Thank you for the excellent summary Jay. It is still a great topic...on so many levels. This forum helps to shine light, and field points of view, from people that hold different perspectives as to what is important in playing this old music. In this forum, there is more weight  given to what an instrument is in a physical sense than how well it is played, as well it should be for hobbists. I am still solidly in the school of "skill over tool", but that's just me. I don't do living history events in the sense of a hard core presentation...rather, I am drawn to bring out the best performance of the music I  possibly can. That path begs experimentation. I have, and do, play a variety of combinations synthetic and natural components. The instrument itself evolved so quickly and changed, that it never totally defined itself as a final entity. We just get continual snapshots of a timeline in motion. After all, it is a folk instrument..never settling into a solid tradition, like Classical Guitar and the Torres design. To see a legend like Ayers, respected by all of us, playing that instrument, I found it interesting to bring it up ...and once again, inquire about what we actually hear, or rather what we see that we are hearing.  

That is a good question, I do constantly bring up the subject of authenticity when people ask about using banjos in living history settings.

 

I do have a agenda. I've been holding back, but in the wake of George's announcement I suppose I should come out with it.

 

Two years ago I began meeting with some investors, about a project.  With their help, and a substantial amount of my own, I was able to buy three very clean original examples of 19th century banjos.

 

I found a factory in China and began the long process of having them duplicated in numbers.  The prototypes I have received have tolerances within a few thousands of an inch to the originals.

 

The three models I am having manufactured are as follows.

 

Painted Boucher model.  Maple, single ogee This one has the color matched exact to the underlayer of the one I own.  The graining is painted on and it has the stenciling around the rim.  Hardware is japanned and the pegs are custom made to duplicate the original.

 

New York Model.  This one is a typical mid-late century style. Walnut neck, rosewood veneered oak rim etc..  It will come with a choice of brass shield or nickel plated hourglass brackets.

 

Dobson "Closed Back" (I'm the most proud of this one.)

This is a copy of an early patent model with iron stretcher band (not the wood one).  It has, per the original I own, wood marquetry inlaid in the neck and on the closed back.  This one will be offered with smooth fingerboard or raised frets.  My original has frets but they may have been added later.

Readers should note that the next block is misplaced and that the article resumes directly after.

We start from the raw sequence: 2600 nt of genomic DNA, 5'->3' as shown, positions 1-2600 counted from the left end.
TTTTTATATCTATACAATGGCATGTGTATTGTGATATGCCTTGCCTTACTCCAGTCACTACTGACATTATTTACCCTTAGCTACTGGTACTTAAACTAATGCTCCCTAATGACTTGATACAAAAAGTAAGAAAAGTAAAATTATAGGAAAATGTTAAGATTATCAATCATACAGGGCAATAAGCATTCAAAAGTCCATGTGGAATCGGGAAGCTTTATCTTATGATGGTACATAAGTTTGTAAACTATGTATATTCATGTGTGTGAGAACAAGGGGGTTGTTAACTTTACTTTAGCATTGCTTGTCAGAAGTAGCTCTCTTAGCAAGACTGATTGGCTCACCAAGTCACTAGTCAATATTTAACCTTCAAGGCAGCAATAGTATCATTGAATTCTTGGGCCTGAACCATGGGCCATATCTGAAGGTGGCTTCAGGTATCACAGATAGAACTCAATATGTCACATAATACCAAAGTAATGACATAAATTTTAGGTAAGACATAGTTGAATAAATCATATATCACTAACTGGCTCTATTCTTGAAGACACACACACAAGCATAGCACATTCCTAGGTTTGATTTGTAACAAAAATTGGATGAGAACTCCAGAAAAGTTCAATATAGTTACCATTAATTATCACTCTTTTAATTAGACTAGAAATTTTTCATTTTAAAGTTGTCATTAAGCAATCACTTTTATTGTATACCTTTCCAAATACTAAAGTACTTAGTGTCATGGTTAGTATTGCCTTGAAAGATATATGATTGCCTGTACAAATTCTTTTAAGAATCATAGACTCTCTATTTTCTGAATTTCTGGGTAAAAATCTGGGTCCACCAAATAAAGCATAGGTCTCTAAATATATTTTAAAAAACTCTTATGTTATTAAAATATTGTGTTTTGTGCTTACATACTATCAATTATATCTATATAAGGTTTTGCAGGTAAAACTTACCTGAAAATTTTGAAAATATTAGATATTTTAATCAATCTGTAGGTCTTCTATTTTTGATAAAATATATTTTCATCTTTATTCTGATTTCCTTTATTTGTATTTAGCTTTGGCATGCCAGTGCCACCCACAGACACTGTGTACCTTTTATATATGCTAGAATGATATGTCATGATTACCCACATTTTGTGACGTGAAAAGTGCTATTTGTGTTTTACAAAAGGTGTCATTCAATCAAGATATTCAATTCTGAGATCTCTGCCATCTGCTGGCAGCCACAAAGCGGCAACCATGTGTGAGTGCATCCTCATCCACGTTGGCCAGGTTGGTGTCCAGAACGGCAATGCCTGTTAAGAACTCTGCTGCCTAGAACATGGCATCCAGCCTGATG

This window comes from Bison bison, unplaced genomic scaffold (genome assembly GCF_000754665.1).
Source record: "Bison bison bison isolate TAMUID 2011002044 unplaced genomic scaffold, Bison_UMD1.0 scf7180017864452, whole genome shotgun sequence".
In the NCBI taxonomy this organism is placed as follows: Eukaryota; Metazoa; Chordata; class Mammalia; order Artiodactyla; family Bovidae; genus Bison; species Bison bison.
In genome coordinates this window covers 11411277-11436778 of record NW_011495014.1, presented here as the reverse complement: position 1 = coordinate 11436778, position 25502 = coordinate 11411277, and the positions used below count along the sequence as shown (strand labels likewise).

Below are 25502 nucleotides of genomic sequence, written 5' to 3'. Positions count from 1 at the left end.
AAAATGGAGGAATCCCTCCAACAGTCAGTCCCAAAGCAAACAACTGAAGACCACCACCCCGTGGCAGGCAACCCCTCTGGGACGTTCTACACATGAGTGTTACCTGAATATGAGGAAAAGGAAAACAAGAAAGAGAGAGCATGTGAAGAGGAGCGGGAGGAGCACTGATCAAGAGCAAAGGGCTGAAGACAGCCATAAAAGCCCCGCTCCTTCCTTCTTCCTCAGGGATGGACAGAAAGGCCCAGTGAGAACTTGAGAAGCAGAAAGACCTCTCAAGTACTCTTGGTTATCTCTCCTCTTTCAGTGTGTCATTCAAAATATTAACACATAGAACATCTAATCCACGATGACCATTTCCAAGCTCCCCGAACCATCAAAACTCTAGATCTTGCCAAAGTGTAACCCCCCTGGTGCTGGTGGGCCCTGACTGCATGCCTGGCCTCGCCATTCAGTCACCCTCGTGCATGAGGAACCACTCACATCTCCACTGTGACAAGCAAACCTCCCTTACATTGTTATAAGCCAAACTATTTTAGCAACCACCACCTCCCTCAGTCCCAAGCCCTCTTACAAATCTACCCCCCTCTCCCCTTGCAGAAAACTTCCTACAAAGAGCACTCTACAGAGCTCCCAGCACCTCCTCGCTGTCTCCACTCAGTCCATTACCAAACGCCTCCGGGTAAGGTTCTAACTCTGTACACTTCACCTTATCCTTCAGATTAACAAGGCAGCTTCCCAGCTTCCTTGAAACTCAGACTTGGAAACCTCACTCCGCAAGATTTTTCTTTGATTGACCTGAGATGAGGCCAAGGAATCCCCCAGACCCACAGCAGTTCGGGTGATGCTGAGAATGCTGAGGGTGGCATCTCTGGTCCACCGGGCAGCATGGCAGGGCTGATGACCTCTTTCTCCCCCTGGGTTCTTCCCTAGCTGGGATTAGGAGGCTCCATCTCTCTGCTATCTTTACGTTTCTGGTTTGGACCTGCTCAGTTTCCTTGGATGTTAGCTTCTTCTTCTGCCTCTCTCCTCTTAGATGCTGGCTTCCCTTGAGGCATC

Each banjo will come in a period black wood case with furniture hardware and skeleton key lock.  Also included is a wrench, two extra sets of gut strings, copy of the "green" book (I got these printed in Spain of all places.) With cloth over board bindings, and one of my thimbles (still made in Texas).

 

I'm shooting for MSRP of Boucher: $300US, New York: $450, and The Dobson: $600, $50 extra for raised frets.

My prototypes and originals are currently at the photographers for comparison photos, but I should have the photos soon soon.


Moschella Banjos said:

It seems to me that the folks that use plastic on their banjos tend to need some sort of reassurance that it is OK. It is only those folks who ask the sorts of questions that you are asking Tim.

So really it is up to you, and others who like plywood rims and plastic heads- how do you feel about it? Do you keep bringing it up because you don't feel 100%?

 


I don't know. I could be speaking out of turn here, but it seems possible that "some people" ask these questions because (at least on the internet) some other people vociferously insist on safeguarding notions of authenticity with a confrontational and quasi-religious zeal that has the direct effect of sapping nearly all noticeable sensations of joy from every discussion on the topic. This is the type of behavior that makes a lot of people defensive when they have no reason to be. Or, to be less accusatory, it's the type of thing that keeps a discussion going. And questions are part of any discussion.

Does discussing a topic that one knows to be subject to continued inquiry signify some sort of weird insecurity, or is it just a matter of good old-fashioned curiosity? How do you feel about it Joel? Do you keep bringing this up because you don't feel 100% about something?



Rob Morrison said

Tim --I agree with the fact that ablity and innovation outweigh tools in respect  to both performance and construction of the instrument.  However for bluegrass banjos, as opposed to open backs, there does seem to be a largely standardized final form that is based on the pre-war Gibson Granada,with the Mastertone tone ring.  This platonic ideal is, of course based on Earl Scruggs, his playing, sound, and his instrument.  Interesting difference. 
Tim Twiss said: